Carraway Guildford (Nominee A) Limited and others v Regis UK Limited and others  EWHC 1294 (Ch)
The judgment in the challenge by landlords to a Company Voluntary Arrangement (“CVA”) approved in respect of Regis UK Limited (“Regis”) has followed quickly on from the decision in a similar challenge to the CVA in the New Look case.
The directors of Regis made a proposal for a CVA which was approved by creditors on 26 October 2018. The requisite majority for approval was achieved by the votes of International Beauty Limited (“IBL”), Regis’s parent company, and Regis Corp which held a debenture over Regis’s assets. Both were made “Critical Creditors” by the Proposal and consequently their rights remained unimpaired whilst landlords received 7% in respect of arrears and suffered a reduction in future rent, in some cases to nil.
Landlords bound by the terms of the CVA applied to Court for revocation on grounds of several aspects they considered to be material irregularities or unfair prejudice. Most of the grounds were rejected but HHJ Zacaroli decided that there was no justification for including IBL as a Critical Creditor, pointing out that the Proposal envisaged that Regis would pay IBL (its shareholder) almost twice as much as it would pay to all its impaired creditors together.
The Judge went on to consider whether the Nominees had acted in breach of their duties and ought to be ordered to repay their fees. He set out the following guidelines and summary of the law applying to the role of Nominee:
1. The Nominee plays an important role in the promotion of a CVA and carries heavy responsibilities.
2. It is not sufficient for a Nominee simply to ensure that the Proposal meets the requirements of the legislation – the Nominee must exercise professional judgment to decide whether the proposal is feasible and ought to be put to the creditors.
3. The principal case (Greystoke v Hamilton Smith  2 BCLC 429) sets out that a Nominee must be satisfied:
a. the debtor’s position as to assets and liabilities put to creditors does not differ materially from the truth;
b. the Proposal has a real prospect of being implemented as it is represented; and,
c. that from the information the Nominee has he can see no prospect of unfairness in the relation to the admission of claims and agreeing values for voting purposes,
and if these elements are not established, he should not report to the Court that a meeting of creditors should be summoned.
4. The steps the Nominee must take to satisfy himself depends on all the circumstances of the case, but the truthfulness of the debtor’s information relied on becomes more important the less he investigates.
5. The degree of scrutiny expected of the Nominee will be greater the larger the company and the more complex the arrangement offered.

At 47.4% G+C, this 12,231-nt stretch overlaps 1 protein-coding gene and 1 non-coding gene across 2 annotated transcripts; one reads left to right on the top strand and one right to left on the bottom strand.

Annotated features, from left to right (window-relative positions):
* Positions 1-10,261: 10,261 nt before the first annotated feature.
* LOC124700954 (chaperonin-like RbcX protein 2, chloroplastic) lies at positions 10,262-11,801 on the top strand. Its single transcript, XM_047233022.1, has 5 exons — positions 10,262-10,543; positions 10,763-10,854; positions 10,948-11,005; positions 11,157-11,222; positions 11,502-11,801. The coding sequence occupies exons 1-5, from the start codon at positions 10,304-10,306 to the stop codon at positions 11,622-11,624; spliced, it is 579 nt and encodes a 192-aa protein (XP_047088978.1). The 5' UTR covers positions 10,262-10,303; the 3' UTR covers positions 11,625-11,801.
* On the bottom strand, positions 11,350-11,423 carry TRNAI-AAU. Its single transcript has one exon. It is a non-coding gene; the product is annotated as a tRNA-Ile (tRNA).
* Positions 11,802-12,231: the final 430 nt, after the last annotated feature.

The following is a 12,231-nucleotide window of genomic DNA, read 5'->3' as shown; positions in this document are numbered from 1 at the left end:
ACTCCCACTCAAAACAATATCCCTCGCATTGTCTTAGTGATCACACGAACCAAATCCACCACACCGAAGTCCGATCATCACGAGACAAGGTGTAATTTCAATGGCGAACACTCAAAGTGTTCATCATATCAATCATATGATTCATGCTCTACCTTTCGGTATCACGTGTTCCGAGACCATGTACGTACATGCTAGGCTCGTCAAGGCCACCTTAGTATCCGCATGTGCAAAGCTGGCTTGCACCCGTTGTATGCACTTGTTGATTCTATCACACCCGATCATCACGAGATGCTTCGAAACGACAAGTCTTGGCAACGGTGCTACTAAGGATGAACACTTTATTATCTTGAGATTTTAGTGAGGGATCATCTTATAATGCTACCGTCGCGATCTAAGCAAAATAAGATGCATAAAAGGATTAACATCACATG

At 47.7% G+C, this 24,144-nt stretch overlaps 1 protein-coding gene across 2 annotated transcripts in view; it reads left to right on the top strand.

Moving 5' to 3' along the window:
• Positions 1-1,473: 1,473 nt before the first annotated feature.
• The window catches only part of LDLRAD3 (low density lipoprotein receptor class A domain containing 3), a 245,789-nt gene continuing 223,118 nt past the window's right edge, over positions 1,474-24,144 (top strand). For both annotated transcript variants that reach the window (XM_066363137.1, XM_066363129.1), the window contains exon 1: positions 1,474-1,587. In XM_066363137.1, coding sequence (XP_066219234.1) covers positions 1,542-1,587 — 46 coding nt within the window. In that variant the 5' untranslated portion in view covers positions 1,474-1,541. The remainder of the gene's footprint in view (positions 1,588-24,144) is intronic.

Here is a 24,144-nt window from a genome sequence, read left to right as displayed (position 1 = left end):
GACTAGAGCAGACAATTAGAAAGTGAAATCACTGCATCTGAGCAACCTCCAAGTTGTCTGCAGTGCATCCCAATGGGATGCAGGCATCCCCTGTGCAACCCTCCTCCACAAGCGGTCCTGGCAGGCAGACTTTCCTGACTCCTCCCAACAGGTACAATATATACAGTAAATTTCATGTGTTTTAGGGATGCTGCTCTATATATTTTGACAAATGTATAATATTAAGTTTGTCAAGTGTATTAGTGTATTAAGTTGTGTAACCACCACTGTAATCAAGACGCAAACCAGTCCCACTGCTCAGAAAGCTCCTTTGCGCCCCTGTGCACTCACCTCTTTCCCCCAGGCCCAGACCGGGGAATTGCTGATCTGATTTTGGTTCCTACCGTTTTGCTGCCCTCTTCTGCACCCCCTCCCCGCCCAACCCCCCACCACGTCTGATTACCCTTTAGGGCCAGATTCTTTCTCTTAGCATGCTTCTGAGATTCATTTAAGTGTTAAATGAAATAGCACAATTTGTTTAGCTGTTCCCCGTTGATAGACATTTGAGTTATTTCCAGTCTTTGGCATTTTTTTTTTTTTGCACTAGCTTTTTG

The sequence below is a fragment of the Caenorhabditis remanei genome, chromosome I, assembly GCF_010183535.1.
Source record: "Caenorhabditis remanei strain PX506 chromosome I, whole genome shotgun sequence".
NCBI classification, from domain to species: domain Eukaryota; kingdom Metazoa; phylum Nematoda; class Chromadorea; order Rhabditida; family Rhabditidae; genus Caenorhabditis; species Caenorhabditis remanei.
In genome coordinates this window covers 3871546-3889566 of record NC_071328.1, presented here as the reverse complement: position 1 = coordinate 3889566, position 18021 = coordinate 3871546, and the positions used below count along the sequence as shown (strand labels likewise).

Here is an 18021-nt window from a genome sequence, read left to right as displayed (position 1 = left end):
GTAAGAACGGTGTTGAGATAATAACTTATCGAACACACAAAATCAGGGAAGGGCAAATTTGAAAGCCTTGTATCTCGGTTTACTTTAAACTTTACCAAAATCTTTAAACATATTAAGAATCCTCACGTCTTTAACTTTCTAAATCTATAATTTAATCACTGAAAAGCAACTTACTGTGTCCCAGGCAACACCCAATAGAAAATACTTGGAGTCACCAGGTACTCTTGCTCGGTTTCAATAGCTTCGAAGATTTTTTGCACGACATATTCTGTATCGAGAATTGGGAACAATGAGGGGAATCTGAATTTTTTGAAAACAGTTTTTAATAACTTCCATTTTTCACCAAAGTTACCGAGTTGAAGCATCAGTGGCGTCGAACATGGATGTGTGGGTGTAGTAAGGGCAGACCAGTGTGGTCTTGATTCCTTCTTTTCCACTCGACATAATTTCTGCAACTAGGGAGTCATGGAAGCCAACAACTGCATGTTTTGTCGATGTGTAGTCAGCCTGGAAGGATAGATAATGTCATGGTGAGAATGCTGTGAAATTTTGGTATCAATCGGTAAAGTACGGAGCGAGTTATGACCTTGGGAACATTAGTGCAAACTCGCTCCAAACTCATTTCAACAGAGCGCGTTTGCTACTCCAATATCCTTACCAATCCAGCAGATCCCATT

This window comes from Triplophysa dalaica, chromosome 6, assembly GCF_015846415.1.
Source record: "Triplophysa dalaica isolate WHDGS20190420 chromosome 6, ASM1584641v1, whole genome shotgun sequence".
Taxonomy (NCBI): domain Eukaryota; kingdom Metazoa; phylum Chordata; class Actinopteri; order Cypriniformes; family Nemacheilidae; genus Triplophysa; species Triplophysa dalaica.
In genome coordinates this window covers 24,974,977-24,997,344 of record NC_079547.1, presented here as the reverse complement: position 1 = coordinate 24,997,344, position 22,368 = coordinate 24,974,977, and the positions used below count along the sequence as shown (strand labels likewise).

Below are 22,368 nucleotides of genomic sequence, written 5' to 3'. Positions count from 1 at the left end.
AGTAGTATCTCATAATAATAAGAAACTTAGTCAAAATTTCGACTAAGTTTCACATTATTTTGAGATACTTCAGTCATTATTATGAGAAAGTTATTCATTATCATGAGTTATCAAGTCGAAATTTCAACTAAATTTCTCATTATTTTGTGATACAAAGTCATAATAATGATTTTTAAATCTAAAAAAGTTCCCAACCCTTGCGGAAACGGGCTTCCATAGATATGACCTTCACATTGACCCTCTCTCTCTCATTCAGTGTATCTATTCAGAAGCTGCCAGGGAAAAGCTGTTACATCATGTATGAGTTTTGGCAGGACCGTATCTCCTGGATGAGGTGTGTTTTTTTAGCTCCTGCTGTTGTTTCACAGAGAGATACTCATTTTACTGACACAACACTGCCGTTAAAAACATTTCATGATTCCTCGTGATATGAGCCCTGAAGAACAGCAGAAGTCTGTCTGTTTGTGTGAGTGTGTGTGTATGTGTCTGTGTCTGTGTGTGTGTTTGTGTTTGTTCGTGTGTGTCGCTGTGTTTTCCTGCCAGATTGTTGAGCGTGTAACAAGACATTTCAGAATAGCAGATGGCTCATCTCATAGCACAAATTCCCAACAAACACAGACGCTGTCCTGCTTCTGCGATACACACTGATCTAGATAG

6. The focus of considerations of the Nominee’s duties is the Report but the duties apply from the time of his engagement and depend on the information acquired prior to the delivery of the Report.
7. The Nominee cannot be considered to have been in breach of his duties unless the Court has found material irregularity or unfair prejudice, but it does not follow that he must have been in breach if there is such a finding.
The responsible Nominee of Regis’s Proposal was found to have been in breach of his duties by accepting without question that IBL should be treated as a Critical Creditor. However, the Judge decided against an order to repay fees on the basis that even in the case of negligence a professional person is entitled to be paid for his work unless his negligence renders his services valueless. The Judge also acknowledged that no sanction was set by the legislation and there was no precedent for such an order.
The statutory process of voluntary arrangements is perhaps based on a fiction – that the debtor prepares a Proposal and presents it to an independent Nominee for scrutiny. In reality, especially in larger instructions, the Nominee will be engaged at an early stage to assess the debtor’s financial position and assist in drafting the Proposal, if not to prepare the Proposal as a whole.
Nominees should take care with the terms and scope of their engagement. It is advisable to set the extent of the information required from the debtor and the degree of scrutiny of the financial information intended, at the outset.
Throughout their engagement Nominees should remain mindful that although they have a professional engagement with the debtor, their duties are owed to the creditors. In many cases this will be a difficult line to tread. Nevertheless, hard questions should not be avoided.